Novel npm Timing Attack Allows Corporate Targeting

A timing attack helps cyberattackers lob malicious code-bombs at corporate targets by cloning private package names.

Traffic sign with two options - truth and reality vs cheating, fraud, tricks and deceptions
Source: M-SUR via Alamy Stock Photo

A novel timing attack has emerged for targeting private corporate software packages hosted in the npm code repository. The goal is to uncover the legitimate offerings and then create malicious public packages using the same names in order to trick employees into downloading the doppelganger blocks.

Internal developer projects typically use standard, trusted code dependencies that are housed in private repositories on npm and elsewhere. The idea is to avoid software supply chain attacks and other code dependency issues, and to protect sensitive internal developer code. As such, if they can be hijacked or weaponized, they provide an attractive avenue for cybercriminals looking to crack corporate networks and exfiltrating sensitive information.

Code Dependency Confusion Rides Again

Last year, researcher Alex Birsan pioneered what's known as the code dependency confusion attack, using benign proof-of-concept (PoC) code blocks to target internal apps at Amazon, Lyft, Slack, and Zillow, among others. He created "copycat" packages to be housed instead in public repositories like npm, with the same names as the private legitimate code dependencies. What ensued was that internal projects began defaulting to importing the new public packages instead of the private ones.

The PoC demonstrated how outside code can be imported and propagated through a targeted company’s internal applications and systems, with relative ease — including at Apple, Microsoft, Netflix, PayPal, Shopify, Tesla, and Uber. Unsurprisingly, it didn't take long for malicious actors to replicate the attack pattern.

One way to defend against these kinds of attacks is to keep the package names secret so they can't be cloned. But according to Aqua Security’s Nautilus research team, it's possible to reveal private packages names by using a glitch in npm's registry API.

A New Type of Timing Attack

Npm's registry API allows users to check for the existence of packages, download them, and receive information about them. If a user searches for a private package or one that doesn't exist, the website throws a 404 HTTP error message in both cases. However, there's a difference in the amount of time it takes to return that error page: The average response time to 404 a private package is 648 milliseconds, while the average time when a package doesn't exist at all is just 101 milliseconds.

"If a threat actor sends around five consecutive requests for information about a private package and then analyzes the time taken for npm to reply, it is possible for them to determine whether the private package in fact exists," Nautilus researchers said in an Oct. 13 blog post.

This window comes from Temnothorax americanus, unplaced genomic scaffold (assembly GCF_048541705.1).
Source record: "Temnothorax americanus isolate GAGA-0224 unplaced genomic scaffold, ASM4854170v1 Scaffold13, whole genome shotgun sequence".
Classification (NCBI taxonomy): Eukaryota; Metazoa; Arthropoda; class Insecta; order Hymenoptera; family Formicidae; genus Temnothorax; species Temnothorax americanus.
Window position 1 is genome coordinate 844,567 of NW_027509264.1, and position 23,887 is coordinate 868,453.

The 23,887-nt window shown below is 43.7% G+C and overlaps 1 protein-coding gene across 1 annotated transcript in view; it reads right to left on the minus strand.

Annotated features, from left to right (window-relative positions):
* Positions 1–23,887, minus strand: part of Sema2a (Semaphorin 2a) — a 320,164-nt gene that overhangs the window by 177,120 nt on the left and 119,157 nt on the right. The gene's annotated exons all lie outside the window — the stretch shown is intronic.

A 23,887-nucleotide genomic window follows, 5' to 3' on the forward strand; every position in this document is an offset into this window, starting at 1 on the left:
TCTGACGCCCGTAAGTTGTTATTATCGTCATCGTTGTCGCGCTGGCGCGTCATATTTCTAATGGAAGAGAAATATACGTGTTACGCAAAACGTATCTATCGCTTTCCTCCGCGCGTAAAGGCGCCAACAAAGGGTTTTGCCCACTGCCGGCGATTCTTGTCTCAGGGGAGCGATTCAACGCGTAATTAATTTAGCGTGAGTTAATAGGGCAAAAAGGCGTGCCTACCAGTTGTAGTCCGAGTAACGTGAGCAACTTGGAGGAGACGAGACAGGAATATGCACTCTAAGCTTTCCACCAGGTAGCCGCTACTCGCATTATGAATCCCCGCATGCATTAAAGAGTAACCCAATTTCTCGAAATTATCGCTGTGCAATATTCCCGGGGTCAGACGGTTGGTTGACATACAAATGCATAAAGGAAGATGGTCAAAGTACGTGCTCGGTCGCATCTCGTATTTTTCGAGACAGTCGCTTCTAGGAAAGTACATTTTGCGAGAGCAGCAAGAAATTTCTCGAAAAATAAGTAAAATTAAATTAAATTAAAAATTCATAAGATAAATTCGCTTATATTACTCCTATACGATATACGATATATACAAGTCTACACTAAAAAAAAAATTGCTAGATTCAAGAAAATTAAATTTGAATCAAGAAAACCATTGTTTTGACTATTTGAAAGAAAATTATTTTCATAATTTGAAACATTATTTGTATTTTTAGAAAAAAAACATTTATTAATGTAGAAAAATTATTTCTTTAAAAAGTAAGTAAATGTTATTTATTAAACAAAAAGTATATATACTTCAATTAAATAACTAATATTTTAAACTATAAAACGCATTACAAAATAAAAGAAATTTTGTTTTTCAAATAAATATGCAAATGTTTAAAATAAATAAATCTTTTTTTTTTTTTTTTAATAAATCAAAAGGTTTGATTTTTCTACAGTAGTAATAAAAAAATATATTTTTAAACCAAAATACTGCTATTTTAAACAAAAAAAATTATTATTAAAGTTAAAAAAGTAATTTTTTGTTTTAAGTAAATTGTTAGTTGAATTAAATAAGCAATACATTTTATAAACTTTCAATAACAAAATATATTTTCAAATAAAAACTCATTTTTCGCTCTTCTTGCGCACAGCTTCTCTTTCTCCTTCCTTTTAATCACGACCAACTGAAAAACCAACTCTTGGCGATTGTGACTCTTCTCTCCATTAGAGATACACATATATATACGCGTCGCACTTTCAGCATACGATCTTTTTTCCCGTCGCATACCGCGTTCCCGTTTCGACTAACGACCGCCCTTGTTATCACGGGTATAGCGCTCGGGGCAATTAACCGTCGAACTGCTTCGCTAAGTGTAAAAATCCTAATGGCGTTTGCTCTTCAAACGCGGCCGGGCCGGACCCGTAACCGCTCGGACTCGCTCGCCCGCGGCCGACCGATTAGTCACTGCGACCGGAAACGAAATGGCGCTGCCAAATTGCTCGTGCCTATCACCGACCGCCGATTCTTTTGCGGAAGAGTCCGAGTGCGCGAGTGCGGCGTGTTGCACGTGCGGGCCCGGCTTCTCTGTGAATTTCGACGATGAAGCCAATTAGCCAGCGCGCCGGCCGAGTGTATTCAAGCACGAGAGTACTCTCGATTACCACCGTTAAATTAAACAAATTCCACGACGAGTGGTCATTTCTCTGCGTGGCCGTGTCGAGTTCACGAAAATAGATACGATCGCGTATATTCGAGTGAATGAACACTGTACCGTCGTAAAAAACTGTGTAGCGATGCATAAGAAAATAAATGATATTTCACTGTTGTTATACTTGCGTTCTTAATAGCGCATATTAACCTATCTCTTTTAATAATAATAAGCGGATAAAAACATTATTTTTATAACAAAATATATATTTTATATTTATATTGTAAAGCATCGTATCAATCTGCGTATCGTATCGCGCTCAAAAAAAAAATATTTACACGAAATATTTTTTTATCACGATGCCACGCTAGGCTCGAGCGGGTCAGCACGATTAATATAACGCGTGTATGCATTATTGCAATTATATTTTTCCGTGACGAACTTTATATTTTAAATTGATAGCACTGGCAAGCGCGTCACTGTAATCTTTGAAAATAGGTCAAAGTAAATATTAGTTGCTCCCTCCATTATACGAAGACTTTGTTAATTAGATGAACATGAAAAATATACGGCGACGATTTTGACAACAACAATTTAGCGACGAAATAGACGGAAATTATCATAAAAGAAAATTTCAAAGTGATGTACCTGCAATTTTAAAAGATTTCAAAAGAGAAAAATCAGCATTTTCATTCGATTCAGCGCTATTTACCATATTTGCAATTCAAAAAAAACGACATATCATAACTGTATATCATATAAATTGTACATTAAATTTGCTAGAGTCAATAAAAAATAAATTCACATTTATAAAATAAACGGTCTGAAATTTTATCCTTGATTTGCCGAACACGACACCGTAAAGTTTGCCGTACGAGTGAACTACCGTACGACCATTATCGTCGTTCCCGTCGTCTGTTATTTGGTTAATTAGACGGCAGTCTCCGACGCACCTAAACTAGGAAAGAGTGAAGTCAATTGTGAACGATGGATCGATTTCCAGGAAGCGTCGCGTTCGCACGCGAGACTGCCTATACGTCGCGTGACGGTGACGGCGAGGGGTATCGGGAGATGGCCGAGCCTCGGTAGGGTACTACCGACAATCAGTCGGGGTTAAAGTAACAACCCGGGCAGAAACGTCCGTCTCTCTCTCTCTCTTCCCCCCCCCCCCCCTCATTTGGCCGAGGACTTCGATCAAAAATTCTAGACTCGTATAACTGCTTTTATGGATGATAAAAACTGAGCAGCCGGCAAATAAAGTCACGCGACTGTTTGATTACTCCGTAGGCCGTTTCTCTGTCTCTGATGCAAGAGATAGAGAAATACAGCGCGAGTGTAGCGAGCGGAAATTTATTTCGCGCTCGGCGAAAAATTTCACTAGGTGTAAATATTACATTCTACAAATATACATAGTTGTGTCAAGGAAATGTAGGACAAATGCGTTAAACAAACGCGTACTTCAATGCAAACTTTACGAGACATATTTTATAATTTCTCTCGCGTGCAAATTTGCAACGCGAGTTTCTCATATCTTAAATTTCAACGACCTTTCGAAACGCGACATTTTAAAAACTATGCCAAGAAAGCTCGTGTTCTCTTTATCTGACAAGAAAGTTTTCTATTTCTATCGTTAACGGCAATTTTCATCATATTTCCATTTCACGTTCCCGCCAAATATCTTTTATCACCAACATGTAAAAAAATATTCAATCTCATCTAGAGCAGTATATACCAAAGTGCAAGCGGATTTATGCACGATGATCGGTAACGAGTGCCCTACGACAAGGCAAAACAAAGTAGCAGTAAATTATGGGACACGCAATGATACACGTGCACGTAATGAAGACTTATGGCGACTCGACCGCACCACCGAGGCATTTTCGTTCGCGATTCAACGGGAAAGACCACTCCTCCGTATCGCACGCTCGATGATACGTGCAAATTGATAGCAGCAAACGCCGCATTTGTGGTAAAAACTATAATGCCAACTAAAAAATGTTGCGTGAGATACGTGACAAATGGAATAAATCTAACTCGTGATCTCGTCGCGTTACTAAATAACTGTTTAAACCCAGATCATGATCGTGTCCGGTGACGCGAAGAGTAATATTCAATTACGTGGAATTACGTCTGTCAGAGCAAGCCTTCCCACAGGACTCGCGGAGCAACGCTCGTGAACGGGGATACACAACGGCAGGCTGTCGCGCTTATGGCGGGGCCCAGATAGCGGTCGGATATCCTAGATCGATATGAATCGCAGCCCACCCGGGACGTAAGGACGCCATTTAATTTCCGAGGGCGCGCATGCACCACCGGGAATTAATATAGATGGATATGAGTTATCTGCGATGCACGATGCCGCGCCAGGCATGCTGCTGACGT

There are a few methods that could be used to create a list of private package names to test with the timing attack, according to the research. These include:

  • Guess the names of the private packages by performing a dictionary attack using the patterns found in the nomenclature of the organizations' public packages.

  • Use online public data sets (such as access historic information about public packages that were deleted — these may have been converted to private packages.

The researchers reported the issue to npm owner GitHub's bug bounty program, getting this response: “Because of these architectural limitations, we cannot prevent timing attacks from determining whether a specific private package exists on npm.”

To protect themselves, the researchers said, corporations should be actively looking for typosquatting, lookalikes, or copycat packages, and verifying that there are no other packages with the same name as internal private packages being hosted in repositories.

About the Author(s)

Tara Seals, Managing Editor, News, Dark Reading

Tara Seals has 20+ years of experience as a journalist, analyst and editor in the cybersecurity, communications and technology space. Prior to Dark Reading, Tara was Editor in Chief at Threatpost, and prior to that, the North American news lead for Infosecurity Magazine. She also spent 13 years working for Informa (formerly Virgo Publishing), as executive editor and editor-in-chief at publications focused on both the service provider and the enterprise arenas. A Texas native, she holds a B.A. from Columbia University, lives in Western Massachusetts with her family and is on a never-ending quest for good Mexican food in the Northeast.

Keep up with the latest cybersecurity threats, newly discovered vulnerabilities, data breach information, and emerging trends. Delivered daily or weekly right to your email inbox.

You May Also Like

More Insights